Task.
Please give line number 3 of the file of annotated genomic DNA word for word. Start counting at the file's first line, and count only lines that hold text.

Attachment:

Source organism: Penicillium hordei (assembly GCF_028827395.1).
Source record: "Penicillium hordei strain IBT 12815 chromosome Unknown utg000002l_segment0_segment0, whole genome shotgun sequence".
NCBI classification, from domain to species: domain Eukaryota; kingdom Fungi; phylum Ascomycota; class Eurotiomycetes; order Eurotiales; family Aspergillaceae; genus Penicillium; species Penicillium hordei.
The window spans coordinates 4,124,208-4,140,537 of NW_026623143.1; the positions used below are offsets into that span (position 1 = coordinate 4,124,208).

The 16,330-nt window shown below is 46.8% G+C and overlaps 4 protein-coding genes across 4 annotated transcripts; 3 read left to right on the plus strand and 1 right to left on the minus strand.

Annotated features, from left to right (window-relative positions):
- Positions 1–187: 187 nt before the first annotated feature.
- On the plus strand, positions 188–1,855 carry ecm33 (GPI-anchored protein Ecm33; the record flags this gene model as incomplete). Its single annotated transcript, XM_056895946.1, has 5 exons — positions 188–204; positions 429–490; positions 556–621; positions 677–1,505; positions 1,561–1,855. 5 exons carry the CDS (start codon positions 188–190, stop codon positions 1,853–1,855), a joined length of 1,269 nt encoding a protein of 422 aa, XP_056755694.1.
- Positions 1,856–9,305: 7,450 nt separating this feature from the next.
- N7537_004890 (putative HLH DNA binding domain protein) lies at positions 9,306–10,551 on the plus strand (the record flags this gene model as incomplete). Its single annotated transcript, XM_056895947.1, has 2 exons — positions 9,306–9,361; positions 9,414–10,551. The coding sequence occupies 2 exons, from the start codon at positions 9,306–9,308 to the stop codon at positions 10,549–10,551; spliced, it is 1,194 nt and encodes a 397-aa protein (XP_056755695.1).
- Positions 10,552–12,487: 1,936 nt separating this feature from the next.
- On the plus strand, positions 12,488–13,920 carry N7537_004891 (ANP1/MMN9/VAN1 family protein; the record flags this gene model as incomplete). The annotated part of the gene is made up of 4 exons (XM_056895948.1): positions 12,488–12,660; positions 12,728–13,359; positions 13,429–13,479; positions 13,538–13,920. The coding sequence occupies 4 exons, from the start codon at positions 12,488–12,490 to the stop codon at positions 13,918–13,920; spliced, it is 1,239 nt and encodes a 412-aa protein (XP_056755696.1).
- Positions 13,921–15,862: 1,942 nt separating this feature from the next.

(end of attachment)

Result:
NCBI classification, from domain to species: domain Eukaryota; kingdom Fungi; phylum Ascomycota; class Eurotiomycetes; order Eurotiales; family Aspergillaceae; genus Penicillium; species Penicillium hordei.